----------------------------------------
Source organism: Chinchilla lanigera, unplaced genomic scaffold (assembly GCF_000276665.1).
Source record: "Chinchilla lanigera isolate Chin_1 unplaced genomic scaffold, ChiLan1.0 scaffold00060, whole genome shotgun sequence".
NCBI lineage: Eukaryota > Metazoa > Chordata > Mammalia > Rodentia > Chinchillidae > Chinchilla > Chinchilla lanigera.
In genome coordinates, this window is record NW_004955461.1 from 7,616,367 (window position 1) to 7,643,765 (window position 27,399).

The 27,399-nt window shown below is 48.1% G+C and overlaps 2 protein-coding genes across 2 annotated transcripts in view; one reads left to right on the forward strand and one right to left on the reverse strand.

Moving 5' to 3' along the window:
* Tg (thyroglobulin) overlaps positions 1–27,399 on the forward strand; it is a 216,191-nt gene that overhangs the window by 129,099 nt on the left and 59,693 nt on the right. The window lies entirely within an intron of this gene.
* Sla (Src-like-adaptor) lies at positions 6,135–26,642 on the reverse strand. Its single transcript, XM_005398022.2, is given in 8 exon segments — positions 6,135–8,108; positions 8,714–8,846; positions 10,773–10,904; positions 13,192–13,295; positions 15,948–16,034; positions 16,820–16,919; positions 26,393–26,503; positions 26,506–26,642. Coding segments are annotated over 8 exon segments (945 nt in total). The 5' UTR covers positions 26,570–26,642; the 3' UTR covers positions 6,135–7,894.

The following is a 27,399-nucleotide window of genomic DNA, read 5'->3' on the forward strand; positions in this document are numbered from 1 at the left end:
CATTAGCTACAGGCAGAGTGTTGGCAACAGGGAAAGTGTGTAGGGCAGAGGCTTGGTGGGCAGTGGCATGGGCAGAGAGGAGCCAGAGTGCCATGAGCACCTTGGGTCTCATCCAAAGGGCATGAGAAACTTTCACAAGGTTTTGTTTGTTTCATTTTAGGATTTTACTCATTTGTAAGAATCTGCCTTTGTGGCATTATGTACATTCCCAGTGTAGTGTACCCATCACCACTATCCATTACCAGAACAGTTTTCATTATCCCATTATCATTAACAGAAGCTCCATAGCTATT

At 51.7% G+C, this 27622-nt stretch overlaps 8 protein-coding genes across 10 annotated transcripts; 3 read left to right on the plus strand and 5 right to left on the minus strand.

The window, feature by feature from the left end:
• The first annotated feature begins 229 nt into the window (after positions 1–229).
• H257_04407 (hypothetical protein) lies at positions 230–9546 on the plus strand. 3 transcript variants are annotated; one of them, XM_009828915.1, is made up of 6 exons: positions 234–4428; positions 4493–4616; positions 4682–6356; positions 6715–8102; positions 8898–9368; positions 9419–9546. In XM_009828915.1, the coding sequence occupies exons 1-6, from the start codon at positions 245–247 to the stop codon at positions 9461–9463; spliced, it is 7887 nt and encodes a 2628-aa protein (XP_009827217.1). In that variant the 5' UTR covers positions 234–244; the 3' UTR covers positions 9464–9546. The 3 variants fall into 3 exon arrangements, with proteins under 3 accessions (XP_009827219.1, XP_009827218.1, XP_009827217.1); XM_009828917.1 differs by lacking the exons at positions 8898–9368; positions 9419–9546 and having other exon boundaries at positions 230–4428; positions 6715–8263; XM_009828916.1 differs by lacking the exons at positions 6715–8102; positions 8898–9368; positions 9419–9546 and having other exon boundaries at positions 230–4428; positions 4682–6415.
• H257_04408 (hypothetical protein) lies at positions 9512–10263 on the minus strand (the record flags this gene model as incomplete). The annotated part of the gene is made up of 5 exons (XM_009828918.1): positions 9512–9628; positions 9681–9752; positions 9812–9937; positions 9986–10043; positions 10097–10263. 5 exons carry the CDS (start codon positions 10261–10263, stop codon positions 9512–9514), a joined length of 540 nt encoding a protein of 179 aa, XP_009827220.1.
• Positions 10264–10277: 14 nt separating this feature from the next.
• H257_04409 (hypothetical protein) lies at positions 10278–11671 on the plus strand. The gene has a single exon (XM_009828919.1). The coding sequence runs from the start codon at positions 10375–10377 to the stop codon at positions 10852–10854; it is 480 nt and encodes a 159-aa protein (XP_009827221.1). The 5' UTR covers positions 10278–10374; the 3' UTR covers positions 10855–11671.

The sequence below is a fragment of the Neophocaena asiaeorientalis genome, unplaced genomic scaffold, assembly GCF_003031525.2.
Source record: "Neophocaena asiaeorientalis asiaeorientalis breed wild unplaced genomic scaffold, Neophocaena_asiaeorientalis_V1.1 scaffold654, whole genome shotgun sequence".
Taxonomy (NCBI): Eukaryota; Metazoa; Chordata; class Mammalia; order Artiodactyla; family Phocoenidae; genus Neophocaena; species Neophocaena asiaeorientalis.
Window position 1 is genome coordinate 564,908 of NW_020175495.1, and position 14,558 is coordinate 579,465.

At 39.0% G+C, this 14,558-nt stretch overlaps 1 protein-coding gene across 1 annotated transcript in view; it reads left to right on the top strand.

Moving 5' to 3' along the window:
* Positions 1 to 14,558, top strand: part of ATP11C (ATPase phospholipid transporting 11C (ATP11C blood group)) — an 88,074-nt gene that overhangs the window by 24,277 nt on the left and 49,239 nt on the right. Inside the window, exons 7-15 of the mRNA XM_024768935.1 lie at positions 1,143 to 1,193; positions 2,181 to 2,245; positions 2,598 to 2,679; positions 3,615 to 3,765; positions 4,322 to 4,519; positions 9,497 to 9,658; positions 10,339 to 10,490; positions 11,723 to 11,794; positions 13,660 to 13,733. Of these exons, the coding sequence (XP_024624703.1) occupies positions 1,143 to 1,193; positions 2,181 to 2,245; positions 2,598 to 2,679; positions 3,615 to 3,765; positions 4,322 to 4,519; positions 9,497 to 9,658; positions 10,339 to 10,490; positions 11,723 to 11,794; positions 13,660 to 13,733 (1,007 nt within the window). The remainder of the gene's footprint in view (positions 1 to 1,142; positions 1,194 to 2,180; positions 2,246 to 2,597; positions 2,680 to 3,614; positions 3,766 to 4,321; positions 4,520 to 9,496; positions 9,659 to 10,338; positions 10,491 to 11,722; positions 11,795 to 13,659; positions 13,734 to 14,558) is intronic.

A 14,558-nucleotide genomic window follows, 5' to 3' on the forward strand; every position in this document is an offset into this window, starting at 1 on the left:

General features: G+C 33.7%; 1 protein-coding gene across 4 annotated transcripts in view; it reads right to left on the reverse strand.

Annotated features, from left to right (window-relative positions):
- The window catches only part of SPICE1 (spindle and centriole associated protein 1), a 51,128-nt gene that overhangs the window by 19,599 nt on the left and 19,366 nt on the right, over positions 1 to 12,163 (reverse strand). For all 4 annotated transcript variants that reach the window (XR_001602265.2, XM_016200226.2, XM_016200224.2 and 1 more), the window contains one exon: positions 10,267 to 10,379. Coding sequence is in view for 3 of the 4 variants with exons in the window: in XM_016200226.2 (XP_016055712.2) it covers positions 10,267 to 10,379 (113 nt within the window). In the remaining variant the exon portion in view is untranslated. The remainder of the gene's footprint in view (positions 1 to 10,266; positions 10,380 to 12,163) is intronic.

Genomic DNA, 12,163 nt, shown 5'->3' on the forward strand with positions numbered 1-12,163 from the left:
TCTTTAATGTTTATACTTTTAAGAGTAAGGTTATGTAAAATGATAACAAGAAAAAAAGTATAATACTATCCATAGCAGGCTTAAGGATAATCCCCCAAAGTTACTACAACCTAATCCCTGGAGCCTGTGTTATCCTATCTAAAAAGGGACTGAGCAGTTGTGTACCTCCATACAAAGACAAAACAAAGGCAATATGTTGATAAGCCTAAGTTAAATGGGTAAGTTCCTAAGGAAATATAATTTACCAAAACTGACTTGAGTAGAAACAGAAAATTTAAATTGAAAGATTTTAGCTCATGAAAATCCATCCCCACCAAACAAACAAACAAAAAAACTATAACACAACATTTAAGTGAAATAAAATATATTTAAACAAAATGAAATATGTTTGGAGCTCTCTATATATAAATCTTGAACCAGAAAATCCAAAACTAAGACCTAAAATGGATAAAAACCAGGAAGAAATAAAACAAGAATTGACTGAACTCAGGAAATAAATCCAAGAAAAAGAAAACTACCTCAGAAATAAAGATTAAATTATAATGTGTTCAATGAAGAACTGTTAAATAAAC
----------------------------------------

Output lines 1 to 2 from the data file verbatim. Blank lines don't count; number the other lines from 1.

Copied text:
Source organism: Chinchilla lanigera, unplaced genomic scaffold (assembly GCF_000276665.1).
Source record: "Chinchilla lanigera isolate Chin_1 unplaced genomic scaffold, ChiLan1.0 scaffold00060, whole genome shotgun sequence".